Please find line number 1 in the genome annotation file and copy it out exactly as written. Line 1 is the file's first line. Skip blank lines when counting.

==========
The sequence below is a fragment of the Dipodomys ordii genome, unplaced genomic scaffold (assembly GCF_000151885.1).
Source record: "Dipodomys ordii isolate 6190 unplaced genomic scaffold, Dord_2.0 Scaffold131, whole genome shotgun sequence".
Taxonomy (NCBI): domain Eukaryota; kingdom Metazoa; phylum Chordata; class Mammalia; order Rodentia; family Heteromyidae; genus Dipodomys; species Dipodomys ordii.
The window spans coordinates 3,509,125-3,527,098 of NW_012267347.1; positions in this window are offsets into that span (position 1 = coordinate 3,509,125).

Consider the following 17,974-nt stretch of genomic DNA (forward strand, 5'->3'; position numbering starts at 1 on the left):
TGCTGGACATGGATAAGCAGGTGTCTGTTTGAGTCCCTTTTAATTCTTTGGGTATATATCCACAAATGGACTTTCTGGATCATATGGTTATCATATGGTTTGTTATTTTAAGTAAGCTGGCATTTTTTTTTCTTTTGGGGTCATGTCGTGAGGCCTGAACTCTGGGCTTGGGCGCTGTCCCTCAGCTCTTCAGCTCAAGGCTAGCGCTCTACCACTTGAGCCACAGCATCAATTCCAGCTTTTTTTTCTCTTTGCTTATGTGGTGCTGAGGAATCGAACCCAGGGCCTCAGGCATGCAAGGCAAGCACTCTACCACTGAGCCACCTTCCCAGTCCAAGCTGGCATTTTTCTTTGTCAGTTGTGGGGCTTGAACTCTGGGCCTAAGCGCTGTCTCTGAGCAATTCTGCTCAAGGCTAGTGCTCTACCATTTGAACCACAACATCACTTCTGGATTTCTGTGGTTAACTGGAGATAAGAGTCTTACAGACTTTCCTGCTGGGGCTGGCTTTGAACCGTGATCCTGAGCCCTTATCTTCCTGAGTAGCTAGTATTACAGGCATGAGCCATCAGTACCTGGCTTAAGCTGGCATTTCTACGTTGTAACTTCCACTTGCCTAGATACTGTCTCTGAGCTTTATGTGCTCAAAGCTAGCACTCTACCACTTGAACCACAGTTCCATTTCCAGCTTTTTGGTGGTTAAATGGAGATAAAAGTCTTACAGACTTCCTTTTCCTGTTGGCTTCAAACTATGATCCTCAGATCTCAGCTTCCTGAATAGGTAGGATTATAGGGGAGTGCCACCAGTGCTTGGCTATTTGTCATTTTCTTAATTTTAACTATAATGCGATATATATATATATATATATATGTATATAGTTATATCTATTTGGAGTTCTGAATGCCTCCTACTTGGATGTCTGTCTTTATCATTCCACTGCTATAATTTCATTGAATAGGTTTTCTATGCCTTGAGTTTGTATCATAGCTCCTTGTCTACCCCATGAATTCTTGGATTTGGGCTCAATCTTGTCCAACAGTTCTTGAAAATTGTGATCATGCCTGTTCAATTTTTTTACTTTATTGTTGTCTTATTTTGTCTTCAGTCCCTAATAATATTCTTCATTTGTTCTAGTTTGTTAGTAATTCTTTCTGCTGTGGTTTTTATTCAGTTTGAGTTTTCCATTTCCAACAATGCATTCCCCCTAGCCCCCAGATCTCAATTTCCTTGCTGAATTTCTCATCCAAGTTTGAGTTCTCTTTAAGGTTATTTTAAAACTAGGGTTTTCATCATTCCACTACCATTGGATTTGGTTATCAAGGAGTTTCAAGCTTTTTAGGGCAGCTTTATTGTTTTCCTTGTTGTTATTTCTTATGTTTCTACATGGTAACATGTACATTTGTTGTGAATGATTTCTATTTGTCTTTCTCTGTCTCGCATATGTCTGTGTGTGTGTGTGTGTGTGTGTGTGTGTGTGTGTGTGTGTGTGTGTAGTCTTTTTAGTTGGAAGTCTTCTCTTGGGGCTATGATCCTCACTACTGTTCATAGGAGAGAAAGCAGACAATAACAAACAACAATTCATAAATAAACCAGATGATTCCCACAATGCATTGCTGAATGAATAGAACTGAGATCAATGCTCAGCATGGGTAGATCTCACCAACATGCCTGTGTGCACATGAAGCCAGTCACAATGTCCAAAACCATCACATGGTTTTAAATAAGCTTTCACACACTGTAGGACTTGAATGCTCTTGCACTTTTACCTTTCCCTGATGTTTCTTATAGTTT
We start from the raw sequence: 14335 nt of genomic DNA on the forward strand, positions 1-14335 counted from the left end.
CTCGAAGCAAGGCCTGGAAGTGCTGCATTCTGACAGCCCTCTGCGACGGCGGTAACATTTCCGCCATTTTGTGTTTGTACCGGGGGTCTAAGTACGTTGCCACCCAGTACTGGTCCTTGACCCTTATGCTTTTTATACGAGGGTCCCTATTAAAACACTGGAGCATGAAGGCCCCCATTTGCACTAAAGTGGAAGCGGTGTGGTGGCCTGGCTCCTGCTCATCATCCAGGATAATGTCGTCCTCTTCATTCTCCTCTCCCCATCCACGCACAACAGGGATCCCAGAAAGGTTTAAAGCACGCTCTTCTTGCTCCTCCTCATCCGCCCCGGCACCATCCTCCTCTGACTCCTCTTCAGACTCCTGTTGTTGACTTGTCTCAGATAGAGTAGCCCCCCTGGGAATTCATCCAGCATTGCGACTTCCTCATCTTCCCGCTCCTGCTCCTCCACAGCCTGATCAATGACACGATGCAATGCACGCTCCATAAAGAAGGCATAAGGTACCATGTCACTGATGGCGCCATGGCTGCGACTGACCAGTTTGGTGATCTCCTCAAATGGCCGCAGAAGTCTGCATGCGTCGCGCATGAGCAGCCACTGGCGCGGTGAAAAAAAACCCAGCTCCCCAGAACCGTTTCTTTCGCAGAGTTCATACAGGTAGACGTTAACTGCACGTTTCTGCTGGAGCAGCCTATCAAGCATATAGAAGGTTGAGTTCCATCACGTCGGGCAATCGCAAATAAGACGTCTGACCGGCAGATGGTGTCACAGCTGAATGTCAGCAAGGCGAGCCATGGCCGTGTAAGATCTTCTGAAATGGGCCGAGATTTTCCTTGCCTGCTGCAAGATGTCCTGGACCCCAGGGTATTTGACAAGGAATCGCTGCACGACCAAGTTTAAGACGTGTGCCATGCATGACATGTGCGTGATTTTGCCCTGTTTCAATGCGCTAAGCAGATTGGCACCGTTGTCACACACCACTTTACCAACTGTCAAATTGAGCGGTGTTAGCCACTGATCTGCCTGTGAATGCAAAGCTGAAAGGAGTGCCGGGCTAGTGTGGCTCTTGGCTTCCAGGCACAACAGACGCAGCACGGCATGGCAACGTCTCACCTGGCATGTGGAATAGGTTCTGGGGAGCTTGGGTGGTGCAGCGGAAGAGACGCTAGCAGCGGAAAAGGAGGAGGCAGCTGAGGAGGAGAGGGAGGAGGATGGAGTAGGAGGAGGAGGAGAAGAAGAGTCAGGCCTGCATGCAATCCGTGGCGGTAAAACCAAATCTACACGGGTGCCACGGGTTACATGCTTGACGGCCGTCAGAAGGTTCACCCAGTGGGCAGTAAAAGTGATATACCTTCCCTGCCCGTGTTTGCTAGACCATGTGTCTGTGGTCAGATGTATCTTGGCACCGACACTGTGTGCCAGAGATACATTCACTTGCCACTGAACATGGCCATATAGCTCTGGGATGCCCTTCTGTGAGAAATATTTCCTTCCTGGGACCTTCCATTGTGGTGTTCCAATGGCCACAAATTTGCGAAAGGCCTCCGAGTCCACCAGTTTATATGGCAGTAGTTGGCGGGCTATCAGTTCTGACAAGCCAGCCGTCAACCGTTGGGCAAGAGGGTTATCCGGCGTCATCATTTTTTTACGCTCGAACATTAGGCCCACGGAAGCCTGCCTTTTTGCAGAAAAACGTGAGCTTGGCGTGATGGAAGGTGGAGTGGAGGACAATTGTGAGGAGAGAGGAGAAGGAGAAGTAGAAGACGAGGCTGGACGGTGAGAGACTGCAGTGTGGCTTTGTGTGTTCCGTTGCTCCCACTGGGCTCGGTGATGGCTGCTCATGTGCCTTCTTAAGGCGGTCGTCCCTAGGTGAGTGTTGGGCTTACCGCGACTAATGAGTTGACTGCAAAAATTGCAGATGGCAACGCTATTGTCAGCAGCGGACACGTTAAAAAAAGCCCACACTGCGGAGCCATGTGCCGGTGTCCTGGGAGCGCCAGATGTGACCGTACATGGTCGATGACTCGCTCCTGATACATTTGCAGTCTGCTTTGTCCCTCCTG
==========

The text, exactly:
The sequence below is a fragment of the Dipodomys ordii genome, unplaced genomic scaffold (assembly GCF_000151885.1).